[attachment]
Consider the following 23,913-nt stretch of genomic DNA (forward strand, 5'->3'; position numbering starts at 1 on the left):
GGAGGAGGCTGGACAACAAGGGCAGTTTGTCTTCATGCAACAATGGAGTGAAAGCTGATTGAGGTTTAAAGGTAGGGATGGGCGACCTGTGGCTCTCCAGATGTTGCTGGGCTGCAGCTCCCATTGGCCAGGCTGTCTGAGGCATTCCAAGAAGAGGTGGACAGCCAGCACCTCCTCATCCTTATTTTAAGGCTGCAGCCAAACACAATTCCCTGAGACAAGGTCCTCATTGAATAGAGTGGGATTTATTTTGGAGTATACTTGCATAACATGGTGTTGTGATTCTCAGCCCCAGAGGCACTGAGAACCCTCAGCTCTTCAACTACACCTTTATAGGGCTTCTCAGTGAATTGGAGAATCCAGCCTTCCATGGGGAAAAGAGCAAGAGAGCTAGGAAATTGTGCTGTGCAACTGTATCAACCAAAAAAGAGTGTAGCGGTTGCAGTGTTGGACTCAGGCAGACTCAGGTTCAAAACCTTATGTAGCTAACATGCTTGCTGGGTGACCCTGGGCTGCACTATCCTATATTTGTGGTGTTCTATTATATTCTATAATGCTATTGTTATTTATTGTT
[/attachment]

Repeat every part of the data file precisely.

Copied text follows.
Consider the following 23,913-nt stretch of genomic DNA (forward strand, 5'->3'; position numbering starts at 1 on the left):
GGAGGAGGCTGGACAACAAGGGCAGTTTGTCTTCATGCAACAATGGAGTGAAAGCTGATTGAGGTTTAAAGGTAGGGATGGGCGACCTGTGGCTCTCCAGATGTTGCTGGGCTGCAGCTCCCATTGGCCAGGCTGTCTGAGGCATTCCAAGAAGAGGTGGACAGCCAGCACCTCCTCATCCTTATTTTAAGGCTGCAGCCAAACACAATTCCCTGAGACAAGGTCCTCATTGAATAGAGTGGGATTTATTTTGGAGTATACTTGCATAACATGGTGTTGTGATTCTCAGCCCCAGAGGCACTGAGAACCCTCAGCTCTTCAACTACACCTTTATAGGGCTTCTCAGTGAATTGGAGAATCCAGCCTTCCATGGGGAAAAGAGCAAGAGAGCTAGGAAATTGTGCTGTGCAACTGTATCAACCAAAAAAGAGTGTAGCGGTTGCAGTGTTGGACTCAGGCAGACTCAGGTTCAAAACCTTATGTAGCTAACATGCTTGCTGGGTGACCCTGGGCTGCACTATCCTATATTTGTGGTGTTCTATTATATTCTATAATGCTATTGTTATTTATTGTT